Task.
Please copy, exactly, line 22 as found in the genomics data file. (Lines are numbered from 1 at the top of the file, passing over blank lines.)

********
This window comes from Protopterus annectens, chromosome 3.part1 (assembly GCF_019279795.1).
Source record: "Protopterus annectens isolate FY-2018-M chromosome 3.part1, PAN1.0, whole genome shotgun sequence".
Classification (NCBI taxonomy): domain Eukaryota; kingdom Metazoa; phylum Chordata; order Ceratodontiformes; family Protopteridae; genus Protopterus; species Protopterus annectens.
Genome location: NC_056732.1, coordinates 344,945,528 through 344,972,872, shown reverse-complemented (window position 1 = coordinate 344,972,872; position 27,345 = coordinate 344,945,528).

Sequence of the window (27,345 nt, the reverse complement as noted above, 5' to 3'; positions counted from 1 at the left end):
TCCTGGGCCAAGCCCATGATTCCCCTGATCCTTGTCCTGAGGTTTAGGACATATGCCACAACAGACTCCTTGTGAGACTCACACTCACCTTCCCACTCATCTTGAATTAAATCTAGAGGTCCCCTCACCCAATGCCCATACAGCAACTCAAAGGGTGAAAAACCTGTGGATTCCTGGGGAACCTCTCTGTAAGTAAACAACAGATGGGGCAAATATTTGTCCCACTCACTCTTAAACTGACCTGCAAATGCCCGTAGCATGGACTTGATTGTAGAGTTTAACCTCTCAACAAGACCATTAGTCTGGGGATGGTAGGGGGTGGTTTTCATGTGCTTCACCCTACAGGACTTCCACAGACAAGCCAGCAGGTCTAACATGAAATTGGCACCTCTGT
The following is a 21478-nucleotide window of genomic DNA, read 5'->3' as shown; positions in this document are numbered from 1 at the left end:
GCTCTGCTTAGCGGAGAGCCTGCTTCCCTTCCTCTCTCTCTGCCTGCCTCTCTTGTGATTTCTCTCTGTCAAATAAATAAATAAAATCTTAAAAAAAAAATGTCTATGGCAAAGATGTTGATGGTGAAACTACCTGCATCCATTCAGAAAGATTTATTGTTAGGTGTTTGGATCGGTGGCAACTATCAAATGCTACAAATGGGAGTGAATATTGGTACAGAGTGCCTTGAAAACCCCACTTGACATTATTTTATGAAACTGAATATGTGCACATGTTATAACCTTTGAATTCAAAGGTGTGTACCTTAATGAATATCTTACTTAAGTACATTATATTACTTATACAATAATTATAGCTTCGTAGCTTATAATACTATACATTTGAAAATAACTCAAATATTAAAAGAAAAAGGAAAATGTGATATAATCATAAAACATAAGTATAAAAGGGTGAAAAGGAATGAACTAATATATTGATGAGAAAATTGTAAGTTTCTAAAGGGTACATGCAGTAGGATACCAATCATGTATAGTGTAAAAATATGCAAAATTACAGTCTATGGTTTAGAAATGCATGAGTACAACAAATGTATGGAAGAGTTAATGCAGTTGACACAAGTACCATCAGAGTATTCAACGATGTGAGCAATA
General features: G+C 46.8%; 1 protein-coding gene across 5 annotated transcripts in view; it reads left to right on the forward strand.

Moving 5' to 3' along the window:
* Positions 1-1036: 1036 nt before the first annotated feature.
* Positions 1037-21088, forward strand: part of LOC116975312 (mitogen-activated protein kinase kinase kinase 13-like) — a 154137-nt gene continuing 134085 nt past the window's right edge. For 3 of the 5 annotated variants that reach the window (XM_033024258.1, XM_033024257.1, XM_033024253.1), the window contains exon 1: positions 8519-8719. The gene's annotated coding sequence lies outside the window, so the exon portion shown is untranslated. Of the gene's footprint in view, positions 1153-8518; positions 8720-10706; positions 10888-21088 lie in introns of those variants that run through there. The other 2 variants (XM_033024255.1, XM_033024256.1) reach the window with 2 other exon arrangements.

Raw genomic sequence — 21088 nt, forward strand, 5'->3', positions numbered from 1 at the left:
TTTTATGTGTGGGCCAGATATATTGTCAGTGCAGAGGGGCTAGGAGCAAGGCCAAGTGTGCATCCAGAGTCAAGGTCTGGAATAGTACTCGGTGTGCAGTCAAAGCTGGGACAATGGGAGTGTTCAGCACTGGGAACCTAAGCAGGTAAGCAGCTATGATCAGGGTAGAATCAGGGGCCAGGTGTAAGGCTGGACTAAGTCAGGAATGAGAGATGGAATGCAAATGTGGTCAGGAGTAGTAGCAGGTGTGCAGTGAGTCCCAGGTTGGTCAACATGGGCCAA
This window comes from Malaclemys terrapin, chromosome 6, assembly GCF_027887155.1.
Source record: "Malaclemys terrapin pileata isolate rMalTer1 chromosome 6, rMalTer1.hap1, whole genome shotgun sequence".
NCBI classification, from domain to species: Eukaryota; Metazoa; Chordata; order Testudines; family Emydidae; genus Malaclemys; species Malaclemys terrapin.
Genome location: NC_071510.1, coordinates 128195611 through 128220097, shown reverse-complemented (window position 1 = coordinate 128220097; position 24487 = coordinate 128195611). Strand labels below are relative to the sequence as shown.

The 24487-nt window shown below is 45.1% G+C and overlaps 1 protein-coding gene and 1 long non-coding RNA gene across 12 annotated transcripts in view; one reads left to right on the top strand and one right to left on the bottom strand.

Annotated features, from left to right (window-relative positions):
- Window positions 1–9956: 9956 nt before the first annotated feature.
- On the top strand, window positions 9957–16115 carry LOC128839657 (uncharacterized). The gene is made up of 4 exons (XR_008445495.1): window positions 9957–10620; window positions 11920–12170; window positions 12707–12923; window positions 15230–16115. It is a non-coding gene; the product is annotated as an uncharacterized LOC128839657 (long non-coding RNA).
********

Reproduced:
- On the top strand, window positions 9957–16115 carry LOC128839657 (uncharacterized). The gene is made up of 4 exons (XR_008445495.1): window positions 9957–10620; window positions 11920–12170; window positions 12707–12923; window positions 15230–16115. It is a non-coding gene; the product is annotated as an uncharacterized LOC128839657 (long non-coding RNA).